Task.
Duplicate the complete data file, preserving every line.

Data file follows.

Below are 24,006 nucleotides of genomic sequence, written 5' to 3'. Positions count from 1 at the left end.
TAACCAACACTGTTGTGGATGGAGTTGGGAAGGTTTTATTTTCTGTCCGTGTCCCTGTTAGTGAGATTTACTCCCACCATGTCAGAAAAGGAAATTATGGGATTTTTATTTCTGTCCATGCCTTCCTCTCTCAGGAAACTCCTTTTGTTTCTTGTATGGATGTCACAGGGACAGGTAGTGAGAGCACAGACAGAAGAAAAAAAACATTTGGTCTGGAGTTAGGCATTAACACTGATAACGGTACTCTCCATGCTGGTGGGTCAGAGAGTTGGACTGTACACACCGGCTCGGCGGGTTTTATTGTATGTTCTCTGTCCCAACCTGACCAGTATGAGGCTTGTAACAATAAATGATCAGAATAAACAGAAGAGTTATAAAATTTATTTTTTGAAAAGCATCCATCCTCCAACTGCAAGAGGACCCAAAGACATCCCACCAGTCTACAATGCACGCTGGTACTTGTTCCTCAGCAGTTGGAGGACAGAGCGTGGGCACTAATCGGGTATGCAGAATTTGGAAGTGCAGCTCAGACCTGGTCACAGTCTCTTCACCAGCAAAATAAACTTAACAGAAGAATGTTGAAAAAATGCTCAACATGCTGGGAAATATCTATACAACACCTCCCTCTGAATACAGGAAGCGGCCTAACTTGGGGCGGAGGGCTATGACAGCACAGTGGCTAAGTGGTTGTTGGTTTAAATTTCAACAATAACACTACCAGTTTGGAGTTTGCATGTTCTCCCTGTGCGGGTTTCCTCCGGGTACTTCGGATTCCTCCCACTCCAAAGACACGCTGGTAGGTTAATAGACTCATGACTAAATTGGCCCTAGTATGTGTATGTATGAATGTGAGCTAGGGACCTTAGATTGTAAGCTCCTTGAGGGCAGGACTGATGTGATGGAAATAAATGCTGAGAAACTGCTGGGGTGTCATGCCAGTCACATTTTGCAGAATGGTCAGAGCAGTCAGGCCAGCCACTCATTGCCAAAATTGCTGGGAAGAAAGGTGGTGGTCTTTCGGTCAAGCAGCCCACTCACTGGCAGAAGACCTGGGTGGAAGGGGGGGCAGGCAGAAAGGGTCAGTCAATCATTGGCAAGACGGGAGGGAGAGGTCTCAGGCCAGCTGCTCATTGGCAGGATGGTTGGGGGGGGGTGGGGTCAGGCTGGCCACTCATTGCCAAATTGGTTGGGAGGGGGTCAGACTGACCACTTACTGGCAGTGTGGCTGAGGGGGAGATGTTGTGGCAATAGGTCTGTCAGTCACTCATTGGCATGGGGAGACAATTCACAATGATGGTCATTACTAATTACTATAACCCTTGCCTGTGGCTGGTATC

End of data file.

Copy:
Below are 24,006 nucleotides of genomic sequence, written 5' to 3'. Positions count from 1 at the left end.
TAACCAACACTGTTGTGGATGGAGTTGGGAAGGTTTTATTTTCTGTCCGTGTCCCTGTTAGTGAGATTTACTCCCACCATGTCAGAAAAGGAAATTATGGGATTTTTATTTCTGTCCATGCCTTCCTCTCTCAGGAAACTCCTTTTGTTTCTTGTATGGATGTCACAGGGACAGGTAGTGAGAGCACAGACAGAAGAAAAAAAACATTTGGTCTGGAGTTAGGCATTAACACTGATAACGGTACTCTCCATGCTGGTGGGTCAGAGAGTTGGACTGTACACACCGGCTCGGCGGGTTTTATTGTATGTTCTCTGTCCCAACCTGACCAGTATGAGGCTTGTAACAATAAATGATCAGAATAAACAGAAGAGTTATAAAATTTATTTTTTGAAAAGCATCCATCCTCCAACTGCAAGAGGACCCAAAGACATCCCACCAGTCTACAATGCACGCTGGTACTTGTTCCTCAGCAGTTGGAGGACAGAGCGTGGGCACTAATCGGGTATGCAGAATTTGGAAGTGCAGCTCAGACCTGGTCACAGTCTCTTCACCAGCAAAATAAACTTAACAGAAGAATGTTGAAAAAATGCTCAACATGCTGGGAAATATCTATACAACACCTCCCTCTGAATACAGGAAGCGGCCTAACTTGGGGCGGAGGGCTATGACAGCACAGTGGCTAAGTGGTTGTTGGTTTAAATTTCAACAATAACACTACCAGTTTGGAGTTTGCATGTTCTCCCTGTGCGGGTTTCCTCCGGGTACTTCGGATTCCTCCCACTCCAAAGACACGCTGGTAGGTTAATAGACTCATGACTAAATTGGCCCTAGTATGTGTATGTATGAATGTGAGCTAGGGACCTTAGATTGTAAGCTCCTTGAGGGCAGGACTGATGTGATGGAAATAAATGCTGAGAAACTGCTGGGGTGTCATGCCAGTCACATTTTGCAGAATGGTCAGAGCAGTCAGGCCAGCCACTCATTGCCAAAATTGCTGGGAAGAAAGGTGGTGGTCTTTCGGTCAAGCAGCCCACTCACTGGCAGAAGACCTGGGTGGAAGGGGGGGCAGGCAGAAAGGGTCAGTCAATCATTGGCAAGACGGGAGGGAGAGGTCTCAGGCCAGCTGCTCATTGGCAGGATGGTTGGGGGGGGGTGGGGTCAGGCTGGCCACTCATTGCCAAATTGGTTGGGAGGGGGTCAGACTGACCACTTACTGGCAGTGTGGCTGAGGGGGAGATGTTGTGGCAATAGGTCTGTCAGTCACTCATTGGCATGGGGAGACAATTCACAATGATGGTCATTACTAATTACTATAACCCTTGCCTGTGGCTGGTATC